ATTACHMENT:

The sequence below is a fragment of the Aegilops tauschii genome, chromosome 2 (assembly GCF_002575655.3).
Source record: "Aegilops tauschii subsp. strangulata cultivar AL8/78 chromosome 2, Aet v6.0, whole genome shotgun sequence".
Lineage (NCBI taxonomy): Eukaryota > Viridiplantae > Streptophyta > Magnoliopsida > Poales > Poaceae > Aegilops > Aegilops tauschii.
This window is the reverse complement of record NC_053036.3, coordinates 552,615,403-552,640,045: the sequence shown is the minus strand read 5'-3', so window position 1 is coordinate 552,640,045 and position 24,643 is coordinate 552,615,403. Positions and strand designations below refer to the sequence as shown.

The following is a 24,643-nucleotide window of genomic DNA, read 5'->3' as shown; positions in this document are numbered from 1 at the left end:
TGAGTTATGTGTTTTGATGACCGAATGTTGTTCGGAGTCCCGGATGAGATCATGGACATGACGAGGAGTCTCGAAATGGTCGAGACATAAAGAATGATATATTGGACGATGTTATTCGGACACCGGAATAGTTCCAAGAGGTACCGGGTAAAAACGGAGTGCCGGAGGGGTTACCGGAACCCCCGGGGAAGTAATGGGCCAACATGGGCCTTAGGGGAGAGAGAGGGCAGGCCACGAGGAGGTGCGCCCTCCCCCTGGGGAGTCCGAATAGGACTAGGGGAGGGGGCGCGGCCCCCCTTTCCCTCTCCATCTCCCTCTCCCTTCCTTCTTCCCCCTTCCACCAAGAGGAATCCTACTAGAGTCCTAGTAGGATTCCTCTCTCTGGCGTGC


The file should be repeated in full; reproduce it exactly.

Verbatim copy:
The sequence below is a fragment of the Aegilops tauschii genome, chromosome 2 (assembly GCF_002575655.3).
Source record: "Aegilops tauschii subsp. strangulata cultivar AL8/78 chromosome 2, Aet v6.0, whole genome shotgun sequence".
Lineage (NCBI taxonomy): Eukaryota > Viridiplantae > Streptophyta > Magnoliopsida > Poales > Poaceae > Aegilops > Aegilops tauschii.
This window is the reverse complement of record NC_053036.3, coordinates 552,615,403-552,640,045: the sequence shown is the minus strand read 5'-3', so window position 1 is coordinate 552,640,045 and position 24,643 is coordinate 552,615,403. Positions and strand designations below refer to the sequence as shown.

The following is a 24,643-nucleotide window of genomic DNA, read 5'->3' as shown; positions in this document are numbered from 1 at the left end:
TGAGTTATGTGTTTTGATGACCGAATGTTGTTCGGAGTCCCGGATGAGATCATGGACATGACGAGGAGTCTCGAAATGGTCGAGACATAAAGAATGATATATTGGACGATGTTATTCGGACACCGGAATAGTTCCAAGAGGTACCGGGTAAAAACGGAGTGCCGGAGGGGTTACCGGAACCCCCGGGGAAGTAATGGGCCAACATGGGCCTTAGGGGAGAGAGAGGGCAGGCCACGAGGAGGTGCGCCCTCCCCCTGGGGAGTCCGAATAGGACTAGGGGAGGGGGCGCGGCCCCCCTTTCCCTCTCCATCTCCCTCTCCCTTCCTTCTTCCCCCTTCCACCAAGAGGAATCCTACTAGAGTCCTAGTAGGATTCCTCTCTCTGGCGTGC